Sizes Available: 6, 7, 8, 9, 10, 12, 14m
Sizes Tested: 9, 12m

Airush Says:

The Union v4 has been re-designed from the bottom up to improve key areas, delivering even more lift and hang time when going for big air, along with quicker and more responsive steering. The shape has been refined to sit slightly further forward in the window whilst retaining the light and ultra-responsive steering. The wingtip design prevents back stalling, while the increased linear power delivery has made it even more suitable for freeriding, freestyle, and wave riders alike.

The Union is the natural step up for the Lithium user looking for increased high end jumping performance and more forward steering. Ideal for the freestyle rider wanting unhooked performance and a more forgiving feel. For a more direct response and totally fresh feel, the new fixed bridle adds another dimension for an intermediate to advanced rider. It offers a direct response and uses less bar input for immediate steering and more crisp feel for improved kite looping.

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Our Testers Say:

“Smooth turning kite, smooth power delivery, great performer on all fronts, friendly in the air with plenty of power.” // Joe Chehock

“Quick kite response, predictable, bar pressure just right to feel the kite w/o being tiring. A pocket ace for the intermediate and advanced rider who expects predictable, quick kite response and solid boosting and easy relaunches.” // Tib Anghel

“Diagonal canopy supports for folks expecting many years out of a kite. Nice, light feeling, flat LE with excellent boosting performance and good turning speed and great upwind ability.” // Dylan Dobbyn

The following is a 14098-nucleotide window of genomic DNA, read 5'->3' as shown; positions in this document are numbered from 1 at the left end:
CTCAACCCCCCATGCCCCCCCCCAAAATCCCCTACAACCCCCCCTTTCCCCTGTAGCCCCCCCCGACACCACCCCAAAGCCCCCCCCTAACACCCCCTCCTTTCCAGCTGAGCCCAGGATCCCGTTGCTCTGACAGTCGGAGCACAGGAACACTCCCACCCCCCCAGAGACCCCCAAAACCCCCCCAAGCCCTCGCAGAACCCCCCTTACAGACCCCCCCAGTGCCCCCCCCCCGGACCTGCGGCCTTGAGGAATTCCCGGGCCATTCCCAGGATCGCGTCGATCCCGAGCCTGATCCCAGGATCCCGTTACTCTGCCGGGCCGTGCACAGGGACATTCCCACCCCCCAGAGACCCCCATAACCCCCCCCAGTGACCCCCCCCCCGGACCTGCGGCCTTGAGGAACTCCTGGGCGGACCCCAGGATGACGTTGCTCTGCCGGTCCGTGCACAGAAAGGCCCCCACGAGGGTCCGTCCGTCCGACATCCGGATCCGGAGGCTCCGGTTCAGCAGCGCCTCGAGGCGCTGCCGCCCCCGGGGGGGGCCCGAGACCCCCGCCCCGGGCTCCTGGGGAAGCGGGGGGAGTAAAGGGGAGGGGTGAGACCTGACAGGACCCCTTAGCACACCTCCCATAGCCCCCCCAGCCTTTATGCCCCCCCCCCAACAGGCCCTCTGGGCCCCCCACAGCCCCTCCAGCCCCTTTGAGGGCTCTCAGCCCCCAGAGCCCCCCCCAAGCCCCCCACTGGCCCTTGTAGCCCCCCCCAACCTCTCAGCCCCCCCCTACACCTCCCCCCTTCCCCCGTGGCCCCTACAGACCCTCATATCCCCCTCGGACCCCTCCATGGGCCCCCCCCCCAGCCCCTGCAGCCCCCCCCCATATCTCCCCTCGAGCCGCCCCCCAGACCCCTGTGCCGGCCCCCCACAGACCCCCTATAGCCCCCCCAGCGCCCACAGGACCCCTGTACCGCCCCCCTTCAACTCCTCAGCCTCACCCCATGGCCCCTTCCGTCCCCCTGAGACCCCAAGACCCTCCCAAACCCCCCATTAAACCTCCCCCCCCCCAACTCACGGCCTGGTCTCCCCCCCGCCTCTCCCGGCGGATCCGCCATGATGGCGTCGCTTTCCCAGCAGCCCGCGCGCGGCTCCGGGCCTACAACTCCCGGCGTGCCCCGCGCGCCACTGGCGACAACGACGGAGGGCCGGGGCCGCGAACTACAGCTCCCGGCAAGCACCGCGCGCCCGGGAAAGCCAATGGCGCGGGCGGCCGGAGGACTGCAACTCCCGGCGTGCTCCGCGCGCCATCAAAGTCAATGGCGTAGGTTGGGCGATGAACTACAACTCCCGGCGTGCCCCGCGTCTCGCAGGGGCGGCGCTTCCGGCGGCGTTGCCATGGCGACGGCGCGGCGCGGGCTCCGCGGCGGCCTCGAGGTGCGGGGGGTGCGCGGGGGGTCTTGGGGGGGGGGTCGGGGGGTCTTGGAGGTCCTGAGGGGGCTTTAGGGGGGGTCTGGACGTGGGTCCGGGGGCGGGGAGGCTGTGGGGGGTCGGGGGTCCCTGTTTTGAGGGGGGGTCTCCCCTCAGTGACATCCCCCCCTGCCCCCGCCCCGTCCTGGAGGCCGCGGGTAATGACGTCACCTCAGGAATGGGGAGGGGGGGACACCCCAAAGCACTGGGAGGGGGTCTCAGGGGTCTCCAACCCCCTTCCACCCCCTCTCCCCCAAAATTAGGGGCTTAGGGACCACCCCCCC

Meet Our Testers

TKB Says:

The Union v4 is Airush’s explosive boosting big air lift freeride kite that Airush markets as the next step up beyond the Lithium in the freeride category. With its 3-strut airframe and medium to higher aspect canopy with square wingtips the Union earned Tester’s respect as a user-friendly yet high performance boosting machine. The leading edge feels fairly slim and the overall weight of this kite is impressively light while still using the Dyneema load frame construction. The Union features a fixed single setting leading edge bridle for direct steering and power response and three wingtip settings to select between more/less bar pressure, which we rode on the stock less bar pressure setting at the end of the wingtip. The Union’s wingtip pigtails end in knots and the leading edge bridle ends in loops and the Union came with a Boston valve which requires the larger of the standard hose fittings that come with all pumps for a quick and easy inflation. The Union is one of those performance freeride kites that you can feel likes to fly a little bit farther forward in the window and when you get a gust this kite really likes to accelerate and build more and more power, the kind of power you can turn into vertical lift. We were really impressed with this kite’s boosting power, making jumps really fun with good hangtime. In terms of steering response this kite has a fairly direct feel and the steering arc is a bit wider than both the Lithium and the Wave, both of which feature a more pivotal steering path. The Union’s steering is one of the qualities that make this kite such a strong, big air lifting machine. Tester found the Union to have medium bar pressure with the power delivery being fairly progressive, but not as sheet and go as what you find with the Lithium. The Union wants to be flown a little more aggressively but the power delivery across that throw is intuitive. In terms of relaunch the Union delivered a steady relaunch every time. Nose down in the water at the bottom of the window, with a solid pull on the kite it rolled up onto a tip and began to taxi towards the edge of the window. Unlike the Wave, the Union did not hot launch from the bottom of the window, but reliably released its wingtip at the edge of the water. Based on tester feedback, the Union could double as a progression kite for a more aggressive beginner, but ultimately this kite is the bread and butter of a freeride kiter looking for explosive boosting power that also offers a very intuitive feel and is fairly user-friendly. We’d consider using this kite in the waves for the odd session, but its primary place of use would be big air/performance freeride and scoring a spot on the Woo scoreboards. Overall, the Union is an excellent choice for big air specialists that also demand user-friendly all around ease of use.